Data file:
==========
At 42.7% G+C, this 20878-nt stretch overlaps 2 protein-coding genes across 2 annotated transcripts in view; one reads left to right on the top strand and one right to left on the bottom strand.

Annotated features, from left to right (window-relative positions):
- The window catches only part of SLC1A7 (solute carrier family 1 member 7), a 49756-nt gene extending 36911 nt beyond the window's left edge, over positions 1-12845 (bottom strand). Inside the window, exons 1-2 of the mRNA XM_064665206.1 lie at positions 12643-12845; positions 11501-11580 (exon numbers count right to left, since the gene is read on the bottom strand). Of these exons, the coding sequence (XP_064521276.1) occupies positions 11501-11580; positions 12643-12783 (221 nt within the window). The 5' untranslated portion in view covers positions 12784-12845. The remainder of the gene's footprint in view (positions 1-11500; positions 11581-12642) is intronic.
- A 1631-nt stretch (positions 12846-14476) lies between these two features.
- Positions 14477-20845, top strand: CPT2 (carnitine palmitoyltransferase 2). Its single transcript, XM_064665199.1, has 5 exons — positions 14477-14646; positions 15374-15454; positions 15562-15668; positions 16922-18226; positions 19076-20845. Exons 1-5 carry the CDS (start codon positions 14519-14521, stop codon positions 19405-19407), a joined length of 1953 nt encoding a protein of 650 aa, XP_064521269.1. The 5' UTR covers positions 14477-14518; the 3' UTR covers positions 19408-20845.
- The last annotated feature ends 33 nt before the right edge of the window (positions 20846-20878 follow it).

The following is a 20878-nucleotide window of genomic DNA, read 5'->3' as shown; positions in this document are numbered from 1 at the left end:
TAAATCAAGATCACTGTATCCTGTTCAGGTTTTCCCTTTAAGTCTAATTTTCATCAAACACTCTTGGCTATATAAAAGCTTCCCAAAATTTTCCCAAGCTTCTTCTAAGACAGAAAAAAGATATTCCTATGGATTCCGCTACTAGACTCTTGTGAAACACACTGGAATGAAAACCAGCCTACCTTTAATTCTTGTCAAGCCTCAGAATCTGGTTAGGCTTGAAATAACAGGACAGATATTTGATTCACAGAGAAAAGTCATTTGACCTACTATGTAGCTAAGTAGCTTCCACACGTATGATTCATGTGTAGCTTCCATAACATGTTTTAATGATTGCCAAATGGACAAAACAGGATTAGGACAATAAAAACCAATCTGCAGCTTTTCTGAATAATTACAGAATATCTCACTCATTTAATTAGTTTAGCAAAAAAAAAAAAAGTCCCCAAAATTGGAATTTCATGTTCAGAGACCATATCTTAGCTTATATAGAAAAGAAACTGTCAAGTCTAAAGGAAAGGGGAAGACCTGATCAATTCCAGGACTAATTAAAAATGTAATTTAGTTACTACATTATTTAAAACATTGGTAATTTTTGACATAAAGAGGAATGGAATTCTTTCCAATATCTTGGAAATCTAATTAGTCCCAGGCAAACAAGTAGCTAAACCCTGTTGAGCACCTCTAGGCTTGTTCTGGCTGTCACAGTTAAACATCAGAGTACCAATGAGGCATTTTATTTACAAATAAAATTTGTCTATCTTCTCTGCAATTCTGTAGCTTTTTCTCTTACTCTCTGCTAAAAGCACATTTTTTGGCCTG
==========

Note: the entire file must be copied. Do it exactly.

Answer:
At 42.7% G+C, this 20878-nt stretch overlaps 2 protein-coding genes across 2 annotated transcripts in view; one reads left to right on the top strand and one right to left on the bottom strand.

Annotated features, from left to right (window-relative positions):
- The window catches only part of SLC1A7 (solute carrier family 1 member 7), a 49756-nt gene extending 36911 nt beyond the window's left edge, over positions 1-12845 (bottom strand). Inside the window, exons 1-2 of the mRNA XM_064665206.1 lie at positions 12643-12845; positions 11501-11580 (exon numbers count right to left, since the gene is read on the bottom strand). Of these exons, the coding sequence (XP_064521276.1) occupies positions 11501-11580; positions 12643-12783 (221 nt within the window). The 5' untranslated portion in view covers positions 12784-12845. The remainder of the gene's footprint in view (positions 1-11500; positions 11581-12642) is intronic.
- A 1631-nt stretch (positions 12846-14476) lies between these two features.
- Positions 14477-20845, top strand: CPT2 (carnitine palmitoyltransferase 2). Its single transcript, XM_064665199.1, has 5 exons — positions 14477-14646; positions 15374-15454; positions 15562-15668; positions 16922-18226; positions 19076-20845. Exons 1-5 carry the CDS (start codon positions 14519-14521, stop codon positions 19405-19407), a joined length of 1953 nt encoding a protein of 650 aa, XP_064521269.1. The 5' UTR covers positions 14477-14518; the 3' UTR covers positions 19408-20845.
- The last annotated feature ends 33 nt before the right edge of the window (positions 20846-20878 follow it).

The following is a 20878-nucleotide window of genomic DNA, read 5'->3' as shown; positions in this document are numbered from 1 at the left end:
TAAATCAAGATCACTGTATCCTGTTCAGGTTTTCCCTTTAAGTCTAATTTTCATCAAACACTCTTGGCTATATAAAAGCTTCCCAAAATTTTCCCAAGCTTCTTCTAAGACAGAAAAAAGATATTCCTATGGATTCCGCTACTAGACTCTTGTGAAACACACTGGAATGAAAACCAGCCTACCTTTAATTCTTGTCAAGCCTCAGAATCTGGTTAGGCTTGAAATAACAGGACAGATATTTGATTCACAGAGAAAAGTCATTTGACCTACTATGTAGCTAAGTAGCTTCCACACGTATGATTCATGTGTAGCTTCCATAACATGTTTTAATGATTGCCAAATGGACAAAACAGGATTAGGACAATAAAAACCAATCTGCAGCTTTTCTGAATAATTACAGAATATCTCACTCATTTAATTAGTTTAGCAAAAAAAAAAAAAGTCCCCAAAATTGGAATTTCATGTTCAGAGACCATATCTTAGCTTATATAGAAAAGAAACTGTCAAGTCTAAAGGAAAGGGGAAGACCTGATCAATTCCAGGACTAATTAAAAATGTAATTTAGTTACTACATTATTTAAAACATTGGTAATTTTTGACATAAAGAGGAATGGAATTCTTTCCAATATCTTGGAAATCTAATTAGTCCCAGGCAAACAAGTAGCTAAACCCTGTTGAGCACCTCTAGGCTTGTTCTGGCTGTCACAGTTAAACATCAGAGTACCAATGAGGCATTTTATTTACAAATAAAATTTGTCTATCTTCTCTGCAATTCTGTAGCTTTTTCTCTTACTCTCTGCTAAAAGCACATTTTTTGGCCTG